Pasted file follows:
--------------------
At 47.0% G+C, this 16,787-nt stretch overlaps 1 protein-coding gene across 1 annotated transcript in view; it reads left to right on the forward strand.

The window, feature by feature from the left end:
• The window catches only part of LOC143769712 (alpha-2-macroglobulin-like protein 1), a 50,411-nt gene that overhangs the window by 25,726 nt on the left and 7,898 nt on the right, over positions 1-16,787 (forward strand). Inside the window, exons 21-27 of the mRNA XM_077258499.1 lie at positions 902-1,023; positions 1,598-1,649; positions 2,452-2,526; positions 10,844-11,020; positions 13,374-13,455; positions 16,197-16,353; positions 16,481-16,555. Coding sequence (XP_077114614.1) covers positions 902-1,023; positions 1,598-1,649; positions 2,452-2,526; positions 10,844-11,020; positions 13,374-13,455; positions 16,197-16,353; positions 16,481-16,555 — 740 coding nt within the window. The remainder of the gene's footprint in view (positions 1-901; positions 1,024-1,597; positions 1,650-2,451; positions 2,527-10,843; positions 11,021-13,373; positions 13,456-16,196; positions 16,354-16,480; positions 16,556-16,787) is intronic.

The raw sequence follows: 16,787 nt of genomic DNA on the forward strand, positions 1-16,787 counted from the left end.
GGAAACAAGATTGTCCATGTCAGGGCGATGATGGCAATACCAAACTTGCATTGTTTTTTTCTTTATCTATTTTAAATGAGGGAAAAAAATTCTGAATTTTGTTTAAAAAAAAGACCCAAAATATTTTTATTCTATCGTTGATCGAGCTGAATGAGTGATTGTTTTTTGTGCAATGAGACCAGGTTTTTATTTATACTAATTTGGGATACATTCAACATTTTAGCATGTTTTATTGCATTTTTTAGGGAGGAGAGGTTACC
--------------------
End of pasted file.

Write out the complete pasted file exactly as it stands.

At 47.0% G+C, this 16,787-nt stretch overlaps 1 protein-coding gene across 1 annotated transcript in view; it reads left to right on the forward strand.

The window, feature by feature from the left end:
• The window catches only part of LOC143769712 (alpha-2-macroglobulin-like protein 1), a 50,411-nt gene that overhangs the window by 25,726 nt on the left and 7,898 nt on the right, over positions 1-16,787 (forward strand). Inside the window, exons 21-27 of the mRNA XM_077258499.1 lie at positions 902-1,023; positions 1,598-1,649; positions 2,452-2,526; positions 10,844-11,020; positions 13,374-13,455; positions 16,197-16,353; positions 16,481-16,555. Coding sequence (XP_077114614.1) covers positions 902-1,023; positions 1,598-1,649; positions 2,452-2,526; positions 10,844-11,020; positions 13,374-13,455; positions 16,197-16,353; positions 16,481-16,555 — 740 coding nt within the window. The remainder of the gene's footprint in view (positions 1-901; positions 1,024-1,597; positions 1,650-2,451; positions 2,527-10,843; positions 11,021-13,373; positions 13,456-16,196; positions 16,354-16,480; positions 16,556-16,787) is intronic.

The raw sequence follows: 16,787 nt of genomic DNA on the forward strand, positions 1-16,787 counted from the left end.
GGAAACAAGATTGTCCATGTCAGGGCGATGATGGCAATACCAAACTTGCATTGTTTTTTTCTTTATCTATTTTAAATGAGGGAAAAAAATTCTGAATTTTGTTTAAAAAAAAGACCCAAAATATTTTTATTCTATCGTTGATCGAGCTGAATGAGTGATTGTTTTTTGTGCAATGAGACCAGGTTTTTATTTATACTAATTTGGGATACATTCAACATTTTAGCATGTTTTATTGCATTTTTTAGGGAGGAGAGGTTACC